 It was suggested that Federal agencies, including the Farm Service Agency (FSA), the Department of Homeland Security (DHS), State and local government agencies, agribusinesses, and producers, work together when disaster occurs to remove obstacles and establish a coordinated response, raising the probability that producers could receive assistance more rapidly. Some felt Federal crop insurance should be restructured and disaster programs should be eliminated completely, and that funding normally provided to operate disaster programs should instead be provided to producers for the purchase of Federal crop insurance. USDA was strongly encouraged to provide additional disaster assistance for livestock producers, focusing on compensation for livestock feed losses—particularly when drought occurs. Indications were that existing programs such as the Livestock Assistance Program (LAP) and the ECP were not sufficient. A livestock producer expressed gratitude for FSA disaster programs that enabled him to continue ranching during drought. Some felt there is a gap between qualifying for Federal crop insurance and disaster programs, indicating that their hard work to save a crop and thus avoid filing a claim under crop insurance also disqualified them if a disaster program were available. It was commented that funding is needed and more assistance programs should be established to help in disasters, particularly droughts. The indication was that assistance should be in the form of grants or other funds that would not have to be repaid instead of low-interest loans that place even more financial burden on producers. Some participants felt that no special programs should be enacted for weather-related disaster and indicated that no assistance should be provided to landowners who receive disaster assistance repeatedly for disaster-prone land. Other participants felt that extreme weather events should be the only qualifying factor for disaster assistance programs. Many participants felt that drought posed the biggest threat to farming and ranching operations and suggested that disaster programs focus on drought recovery, including the rebuilding of devastated farm and ranch land. Without such assistance, producers felt that food would be valued as highly as oil. Hurricane relief for agricultural losses was requested by several participants. It was felt that disaster assistance should be fair and equitable, and it was suggested that producers in counties contiguous to disaster counties who did not actually suffer any losses should not be eligible to apply for and receive disaster assistance. USDA should establish peer counseling for producers and referrals to resources in the event of a crop disaster. Some producers expressed concern over the length of time it takes for some payments to be issued. There was also support for a permanently standing disaster assistance section in the farm bill that would decrease or eliminate the necessity of ad hoc programs as natural disasters occur and speed payments to producers.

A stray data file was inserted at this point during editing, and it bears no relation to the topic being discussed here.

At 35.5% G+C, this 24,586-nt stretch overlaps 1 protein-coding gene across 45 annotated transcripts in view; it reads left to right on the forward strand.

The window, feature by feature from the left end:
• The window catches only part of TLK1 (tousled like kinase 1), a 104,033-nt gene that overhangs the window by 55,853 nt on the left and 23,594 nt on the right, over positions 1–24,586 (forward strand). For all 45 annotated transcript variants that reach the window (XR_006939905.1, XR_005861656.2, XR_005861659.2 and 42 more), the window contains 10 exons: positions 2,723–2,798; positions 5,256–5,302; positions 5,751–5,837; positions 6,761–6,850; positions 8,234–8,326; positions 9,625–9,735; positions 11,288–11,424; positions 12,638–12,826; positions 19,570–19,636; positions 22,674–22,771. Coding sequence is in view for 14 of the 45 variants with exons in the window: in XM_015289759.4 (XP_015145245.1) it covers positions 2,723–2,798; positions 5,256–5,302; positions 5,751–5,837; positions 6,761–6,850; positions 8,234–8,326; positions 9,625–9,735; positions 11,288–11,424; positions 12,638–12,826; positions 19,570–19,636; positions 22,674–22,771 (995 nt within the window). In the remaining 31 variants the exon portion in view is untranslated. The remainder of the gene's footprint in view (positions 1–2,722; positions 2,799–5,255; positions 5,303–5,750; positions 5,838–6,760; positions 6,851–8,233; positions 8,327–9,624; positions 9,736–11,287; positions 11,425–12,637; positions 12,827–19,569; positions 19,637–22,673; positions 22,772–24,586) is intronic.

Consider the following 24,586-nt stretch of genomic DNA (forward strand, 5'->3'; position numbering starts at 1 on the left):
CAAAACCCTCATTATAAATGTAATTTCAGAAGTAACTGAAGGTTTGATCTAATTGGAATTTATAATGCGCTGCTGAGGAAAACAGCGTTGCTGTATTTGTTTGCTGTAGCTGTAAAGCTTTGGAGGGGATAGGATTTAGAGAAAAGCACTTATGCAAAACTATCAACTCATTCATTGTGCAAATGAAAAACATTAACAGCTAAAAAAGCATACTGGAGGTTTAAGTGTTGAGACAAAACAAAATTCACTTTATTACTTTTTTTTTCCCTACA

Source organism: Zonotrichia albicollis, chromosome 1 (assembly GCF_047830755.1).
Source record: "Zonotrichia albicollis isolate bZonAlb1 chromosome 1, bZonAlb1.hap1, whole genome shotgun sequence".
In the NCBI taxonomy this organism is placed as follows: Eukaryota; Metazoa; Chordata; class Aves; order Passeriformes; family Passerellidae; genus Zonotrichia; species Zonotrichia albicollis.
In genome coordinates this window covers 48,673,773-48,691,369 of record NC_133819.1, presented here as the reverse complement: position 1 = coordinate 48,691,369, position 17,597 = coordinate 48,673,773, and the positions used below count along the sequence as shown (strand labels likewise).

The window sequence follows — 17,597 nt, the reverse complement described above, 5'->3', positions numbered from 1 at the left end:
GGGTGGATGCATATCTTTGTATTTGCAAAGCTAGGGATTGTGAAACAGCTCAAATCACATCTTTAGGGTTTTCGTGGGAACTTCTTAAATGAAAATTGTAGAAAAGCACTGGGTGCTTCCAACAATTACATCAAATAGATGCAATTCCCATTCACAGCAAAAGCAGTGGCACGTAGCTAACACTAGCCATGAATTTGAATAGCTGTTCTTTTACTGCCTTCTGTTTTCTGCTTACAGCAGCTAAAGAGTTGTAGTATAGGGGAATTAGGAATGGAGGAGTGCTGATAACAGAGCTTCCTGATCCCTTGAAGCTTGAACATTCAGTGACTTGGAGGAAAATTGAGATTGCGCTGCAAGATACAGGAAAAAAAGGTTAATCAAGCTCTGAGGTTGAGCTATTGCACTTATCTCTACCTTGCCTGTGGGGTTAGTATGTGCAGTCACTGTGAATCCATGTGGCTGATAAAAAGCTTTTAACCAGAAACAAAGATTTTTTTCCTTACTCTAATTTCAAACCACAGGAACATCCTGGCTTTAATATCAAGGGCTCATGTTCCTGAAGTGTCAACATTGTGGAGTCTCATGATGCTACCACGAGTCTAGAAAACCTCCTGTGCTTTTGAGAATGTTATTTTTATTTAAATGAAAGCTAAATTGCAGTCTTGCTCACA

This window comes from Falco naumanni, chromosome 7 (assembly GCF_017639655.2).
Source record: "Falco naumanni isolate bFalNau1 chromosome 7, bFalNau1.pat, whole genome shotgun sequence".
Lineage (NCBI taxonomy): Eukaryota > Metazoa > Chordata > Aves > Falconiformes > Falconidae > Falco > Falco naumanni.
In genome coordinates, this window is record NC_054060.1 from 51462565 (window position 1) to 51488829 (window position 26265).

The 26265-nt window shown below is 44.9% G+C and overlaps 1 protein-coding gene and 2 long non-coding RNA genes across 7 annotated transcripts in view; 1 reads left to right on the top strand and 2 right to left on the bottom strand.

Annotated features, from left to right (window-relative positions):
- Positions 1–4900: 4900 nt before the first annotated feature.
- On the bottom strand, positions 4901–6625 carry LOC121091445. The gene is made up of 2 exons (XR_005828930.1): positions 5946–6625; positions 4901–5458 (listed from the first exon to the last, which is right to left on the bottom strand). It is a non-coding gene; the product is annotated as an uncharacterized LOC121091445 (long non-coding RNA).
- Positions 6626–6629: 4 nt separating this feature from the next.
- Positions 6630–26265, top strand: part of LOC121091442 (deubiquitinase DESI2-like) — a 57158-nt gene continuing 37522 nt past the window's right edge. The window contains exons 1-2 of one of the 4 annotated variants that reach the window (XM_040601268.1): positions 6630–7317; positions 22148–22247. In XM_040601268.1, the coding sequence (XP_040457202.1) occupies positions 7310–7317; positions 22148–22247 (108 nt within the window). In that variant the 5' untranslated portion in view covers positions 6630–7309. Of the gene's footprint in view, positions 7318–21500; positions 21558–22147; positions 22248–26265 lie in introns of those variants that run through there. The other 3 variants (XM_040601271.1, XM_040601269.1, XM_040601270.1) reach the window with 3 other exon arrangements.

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Detailed Suggestions Expressed
       USDA disaster payments should be limited to NAP payments, disaster programs, or Federal crop insurance, but not all three. Establish a standing disaster program for producers who suffer an insurable loss and compensate producers for up to 35 percent of the loss not covered by crop insurance. The payment would be based at the county loan rate for the crop. All disaster payments, NAP in particular, should be based on a producer’s annual production rather than State averages. Raise the producer’s qualifying gross revenue cap for the NAP from $2 million for the most recent tax year proceeding the year for which assistance is requested, to $5 million, or remove the qualifying gross revenue cap completely. Kentucky racehorses, in addition to other equine, should be made eligible for assistance under disaster programs since these animals contribute significantly to the agricultural industry in Kentucky even though they are not considered food or fiber. Remove limits on the number of horses eligible for disaster assistance, especially on Indian trust land. Hawaiian producers should be compensated for freight expenses incurred to import livestock feed during drought. Shipping companies adjust their rates to cover fuel increases, which makes it much more expensive to raise beef and other livestock, and makes competition with the U.S. mainland difficult. The NAP needs to be expanded to include coverage for livestock producers adversely affected by a natural disaster. Payments for lost crops along water drainages, tile wetlands, etc., should be eliminated to discourage the plantings.

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posted:11/1/2009